MORE than 200 protesters tried to disrupt a Barnet Council cabinet meeting last night as they discussed plans for a new waste site on the fringe of Enfield.

Angry residents and climate activists met at Hendon Town Hall as part of a co-ordinated campaign of Enfield, Haringey and Barnet residents angry at plans for the A406 Pinkham Way site.

The North London Waste Authority plans to build a large new waste handling and recycling facility at the former sewage works site, to meet EU regulations.

But residents say the huge factory will damage their health and create hundreds of extra traffic movements each day, as well as destroying what has become a public space in recent years.

Barnet council also wants to use a third of the space as a new depot to base is operations, moving away from the Mill Hill East site.

During the meeting a group of protesters managed to get into grounds behind the town hall, below the room the meeting was taking place, and started chanting “No to Pinkham Way”.

Councillor Richard Cornelius, who is in charge of planning, told an angry audience the final decision lay with Haringey Council, and alternative measures were needed to avoid hefty landfill taxes.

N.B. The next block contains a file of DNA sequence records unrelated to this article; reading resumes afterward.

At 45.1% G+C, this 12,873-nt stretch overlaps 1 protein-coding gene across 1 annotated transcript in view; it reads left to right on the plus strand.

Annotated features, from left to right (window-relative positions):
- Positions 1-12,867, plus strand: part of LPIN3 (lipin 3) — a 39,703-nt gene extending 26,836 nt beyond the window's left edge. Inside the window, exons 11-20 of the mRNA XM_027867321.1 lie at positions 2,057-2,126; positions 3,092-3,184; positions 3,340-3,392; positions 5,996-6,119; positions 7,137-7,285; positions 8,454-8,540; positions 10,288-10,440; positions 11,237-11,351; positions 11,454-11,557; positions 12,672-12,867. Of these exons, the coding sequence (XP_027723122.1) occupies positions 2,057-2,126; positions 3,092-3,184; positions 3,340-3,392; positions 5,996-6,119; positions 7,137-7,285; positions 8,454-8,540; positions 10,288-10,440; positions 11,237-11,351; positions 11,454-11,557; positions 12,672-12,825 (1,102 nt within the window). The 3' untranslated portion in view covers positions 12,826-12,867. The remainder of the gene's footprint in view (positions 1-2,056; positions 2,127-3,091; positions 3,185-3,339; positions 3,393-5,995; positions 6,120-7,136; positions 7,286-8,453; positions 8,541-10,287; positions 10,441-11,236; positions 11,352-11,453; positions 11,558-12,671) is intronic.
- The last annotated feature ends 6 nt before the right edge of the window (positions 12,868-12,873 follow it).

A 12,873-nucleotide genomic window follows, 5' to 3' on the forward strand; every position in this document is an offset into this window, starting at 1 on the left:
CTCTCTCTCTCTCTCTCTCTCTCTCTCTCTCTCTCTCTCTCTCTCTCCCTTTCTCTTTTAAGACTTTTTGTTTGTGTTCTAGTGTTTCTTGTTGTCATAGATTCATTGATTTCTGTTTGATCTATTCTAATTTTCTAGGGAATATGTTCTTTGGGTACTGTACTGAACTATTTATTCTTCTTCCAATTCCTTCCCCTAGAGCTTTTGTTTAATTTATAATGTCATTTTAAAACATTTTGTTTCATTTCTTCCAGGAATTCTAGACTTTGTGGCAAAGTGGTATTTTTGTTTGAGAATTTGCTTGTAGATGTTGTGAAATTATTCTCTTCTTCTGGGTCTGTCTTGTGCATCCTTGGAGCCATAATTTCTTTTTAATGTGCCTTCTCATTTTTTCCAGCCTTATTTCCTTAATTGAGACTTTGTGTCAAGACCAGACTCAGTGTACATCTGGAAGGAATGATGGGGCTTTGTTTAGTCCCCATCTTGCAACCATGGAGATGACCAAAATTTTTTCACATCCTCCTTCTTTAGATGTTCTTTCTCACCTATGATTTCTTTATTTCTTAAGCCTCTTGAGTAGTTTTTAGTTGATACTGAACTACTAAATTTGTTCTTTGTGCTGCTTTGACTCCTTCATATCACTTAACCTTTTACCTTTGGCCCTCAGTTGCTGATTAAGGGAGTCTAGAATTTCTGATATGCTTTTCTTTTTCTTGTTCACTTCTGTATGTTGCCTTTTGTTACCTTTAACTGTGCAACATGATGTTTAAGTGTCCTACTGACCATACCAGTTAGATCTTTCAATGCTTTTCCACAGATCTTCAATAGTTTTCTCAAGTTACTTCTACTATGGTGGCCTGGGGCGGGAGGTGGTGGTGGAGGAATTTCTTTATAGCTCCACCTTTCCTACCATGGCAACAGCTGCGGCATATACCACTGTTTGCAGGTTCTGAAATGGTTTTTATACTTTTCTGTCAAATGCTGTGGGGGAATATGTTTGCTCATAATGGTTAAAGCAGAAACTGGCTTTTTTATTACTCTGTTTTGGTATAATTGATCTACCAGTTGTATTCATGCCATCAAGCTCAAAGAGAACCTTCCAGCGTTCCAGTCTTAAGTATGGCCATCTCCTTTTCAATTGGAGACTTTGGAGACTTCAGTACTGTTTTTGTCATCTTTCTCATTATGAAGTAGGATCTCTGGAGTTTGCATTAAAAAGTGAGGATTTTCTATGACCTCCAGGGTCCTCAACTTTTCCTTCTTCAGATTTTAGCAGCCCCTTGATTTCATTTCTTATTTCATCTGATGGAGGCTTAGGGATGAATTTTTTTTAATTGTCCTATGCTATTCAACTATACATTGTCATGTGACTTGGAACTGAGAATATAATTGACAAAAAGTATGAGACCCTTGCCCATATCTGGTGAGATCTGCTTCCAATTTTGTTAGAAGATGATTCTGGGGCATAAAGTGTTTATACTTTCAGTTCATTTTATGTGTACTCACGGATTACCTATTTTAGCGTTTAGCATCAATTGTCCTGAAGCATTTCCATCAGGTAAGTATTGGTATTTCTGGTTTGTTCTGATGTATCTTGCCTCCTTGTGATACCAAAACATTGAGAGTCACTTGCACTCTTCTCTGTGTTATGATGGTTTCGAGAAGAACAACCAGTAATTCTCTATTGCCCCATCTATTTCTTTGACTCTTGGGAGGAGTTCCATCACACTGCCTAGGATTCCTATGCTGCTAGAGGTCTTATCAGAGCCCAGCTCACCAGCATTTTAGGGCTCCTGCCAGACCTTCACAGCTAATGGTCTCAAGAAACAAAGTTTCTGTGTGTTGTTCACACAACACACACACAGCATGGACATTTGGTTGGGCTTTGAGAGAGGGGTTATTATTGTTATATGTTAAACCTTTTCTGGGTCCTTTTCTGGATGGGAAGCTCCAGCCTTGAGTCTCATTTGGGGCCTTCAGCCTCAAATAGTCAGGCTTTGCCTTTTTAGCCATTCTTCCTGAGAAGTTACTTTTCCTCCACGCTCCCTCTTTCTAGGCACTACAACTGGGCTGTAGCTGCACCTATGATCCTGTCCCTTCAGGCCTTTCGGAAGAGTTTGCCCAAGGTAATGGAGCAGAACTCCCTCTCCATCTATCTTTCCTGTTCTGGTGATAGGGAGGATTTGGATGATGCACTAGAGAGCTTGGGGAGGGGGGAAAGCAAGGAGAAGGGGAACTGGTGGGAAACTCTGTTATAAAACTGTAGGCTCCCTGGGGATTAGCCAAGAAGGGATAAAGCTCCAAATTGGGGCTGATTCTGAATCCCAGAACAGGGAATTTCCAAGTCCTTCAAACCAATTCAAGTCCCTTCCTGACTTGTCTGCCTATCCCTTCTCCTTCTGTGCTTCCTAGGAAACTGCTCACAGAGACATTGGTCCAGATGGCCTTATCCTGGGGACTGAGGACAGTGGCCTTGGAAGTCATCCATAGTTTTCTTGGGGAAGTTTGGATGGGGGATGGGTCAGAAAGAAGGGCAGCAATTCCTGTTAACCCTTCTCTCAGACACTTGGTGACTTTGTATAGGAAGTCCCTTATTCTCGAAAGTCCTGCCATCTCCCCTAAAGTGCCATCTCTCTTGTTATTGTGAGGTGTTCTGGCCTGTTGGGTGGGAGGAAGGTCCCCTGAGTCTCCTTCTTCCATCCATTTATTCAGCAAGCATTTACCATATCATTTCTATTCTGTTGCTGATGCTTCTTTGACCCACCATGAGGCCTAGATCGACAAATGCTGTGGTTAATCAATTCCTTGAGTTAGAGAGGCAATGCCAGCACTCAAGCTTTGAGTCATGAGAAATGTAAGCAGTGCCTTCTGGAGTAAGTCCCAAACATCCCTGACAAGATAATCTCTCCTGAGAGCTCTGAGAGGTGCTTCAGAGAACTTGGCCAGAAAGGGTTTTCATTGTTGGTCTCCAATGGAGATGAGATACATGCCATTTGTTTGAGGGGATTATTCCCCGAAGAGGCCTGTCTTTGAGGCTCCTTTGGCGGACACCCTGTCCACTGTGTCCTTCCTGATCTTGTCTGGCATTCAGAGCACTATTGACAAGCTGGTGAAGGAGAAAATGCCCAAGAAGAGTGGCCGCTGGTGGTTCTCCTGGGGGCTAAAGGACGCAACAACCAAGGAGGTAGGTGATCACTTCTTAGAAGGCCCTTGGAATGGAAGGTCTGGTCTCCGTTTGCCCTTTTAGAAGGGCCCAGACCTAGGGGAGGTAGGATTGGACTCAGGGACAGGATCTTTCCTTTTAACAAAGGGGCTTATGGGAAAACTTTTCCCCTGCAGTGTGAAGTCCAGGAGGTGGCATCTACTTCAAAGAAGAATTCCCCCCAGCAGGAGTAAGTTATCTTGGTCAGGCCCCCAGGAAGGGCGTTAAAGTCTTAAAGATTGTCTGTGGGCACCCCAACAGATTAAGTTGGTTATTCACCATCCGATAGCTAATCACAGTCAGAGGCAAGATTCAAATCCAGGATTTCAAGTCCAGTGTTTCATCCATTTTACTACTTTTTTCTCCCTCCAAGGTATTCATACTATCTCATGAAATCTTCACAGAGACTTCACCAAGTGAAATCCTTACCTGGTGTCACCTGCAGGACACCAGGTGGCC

He added: “This is not something we can live with, the tax on landfill is increasing and we have to find other ways to dispose of rubbish.

“We do have to have a plan to avoid being one of the first boroughs to get an EU fine.”

Paul Scott, a member of the group, posed a series of questions about the plans to Councillor Cornelius about the sustainability of the plans, asking if Barnet Council promoted polluting the borough.

He was told the site was designated for industrial use and “we are anti any unpleasant facility being constructed here” and “I don’t believe it will harm residents in the area”.

Councillor Brian Coleman, cabinet member for the environment, told the meeting the “environmental impact on this borough will be an overall improvement” to which a resident shouted “rubbish”.

Cllr Coleman added: “Barnet has no choice but to adopt this policy. This site on the Friern Barnet Sewage works is by far the most logical site, not just for this borough but for Haringey.”

Colin Parish, who lives in Sydney Road, Muswell Hill, less than half a mile from the site, said the group had expected the plans to be approved by the cabinet.

He added: “We’re disappointed but the next fight is at Haringey’s planning committee which we expect to be in May.

“The thing we have on our side now is time and it will enable us to make more people aware of what’s going on as the consultation has been non-existent with residents so far.”